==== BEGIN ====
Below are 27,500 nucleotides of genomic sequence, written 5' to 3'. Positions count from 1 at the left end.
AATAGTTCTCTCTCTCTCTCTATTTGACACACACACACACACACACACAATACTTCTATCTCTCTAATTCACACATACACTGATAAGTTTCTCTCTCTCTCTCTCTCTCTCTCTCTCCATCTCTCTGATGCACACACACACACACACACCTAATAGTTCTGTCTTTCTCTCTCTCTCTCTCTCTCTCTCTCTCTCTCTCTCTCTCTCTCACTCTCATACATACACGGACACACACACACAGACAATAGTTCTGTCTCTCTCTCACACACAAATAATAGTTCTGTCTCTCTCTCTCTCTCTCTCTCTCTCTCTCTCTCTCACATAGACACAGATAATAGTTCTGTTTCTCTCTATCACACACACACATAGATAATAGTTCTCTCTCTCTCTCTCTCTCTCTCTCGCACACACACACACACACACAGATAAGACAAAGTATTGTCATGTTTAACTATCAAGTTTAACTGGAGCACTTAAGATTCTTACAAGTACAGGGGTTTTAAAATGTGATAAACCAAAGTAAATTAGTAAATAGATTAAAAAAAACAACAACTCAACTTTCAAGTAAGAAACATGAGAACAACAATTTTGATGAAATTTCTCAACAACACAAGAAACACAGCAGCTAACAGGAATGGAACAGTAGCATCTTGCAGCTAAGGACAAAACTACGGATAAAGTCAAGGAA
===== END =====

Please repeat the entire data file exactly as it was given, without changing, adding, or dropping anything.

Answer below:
Below are 27,500 nucleotides of genomic sequence, written 5' to 3'. Positions count from 1 at the left end.
AATAGTTCTCTCTCTCTCTCTATTTGACACACACACACACACACACACAATACTTCTATCTCTCTAATTCACACATACACTGATAAGTTTCTCTCTCTCTCTCTCTCTCTCTCTCTCCATCTCTCTGATGCACACACACACACACACACCTAATAGTTCTGTCTTTCTCTCTCTCTCTCTCTCTCTCTCTCTCTCTCTCTCTCTCTCTCACTCTCATACATACACGGACACACACACACAGACAATAGTTCTGTCTCTCTCTCACACACAAATAATAGTTCTGTCTCTCTCTCTCTCTCTCTCTCTCTCTCTCTCTCTCACATAGACACAGATAATAGTTCTGTTTCTCTCTATCACACACACACATAGATAATAGTTCTCTCTCTCTCTCTCTCTCTCTCTCGCACACACACACACACACACAGATAAGACAAAGTATTGTCATGTTTAACTATCAAGTTTAACTGGAGCACTTAAGATTCTTACAAGTACAGGGGTTTTAAAATGTGATAAACCAAAGTAAATTAGTAAATAGATTAAAAAAAACAACAACTCAACTTTCAAGTAAGAAACATGAGAACAACAATTTTGATGAAATTTCTCAACAACACAAGAAACACAGCAGCTAACAGGAATGGAACAGTAGCATCTTGCAGCTAAGGACAAAACTACGGATAAAGTCAAGGAA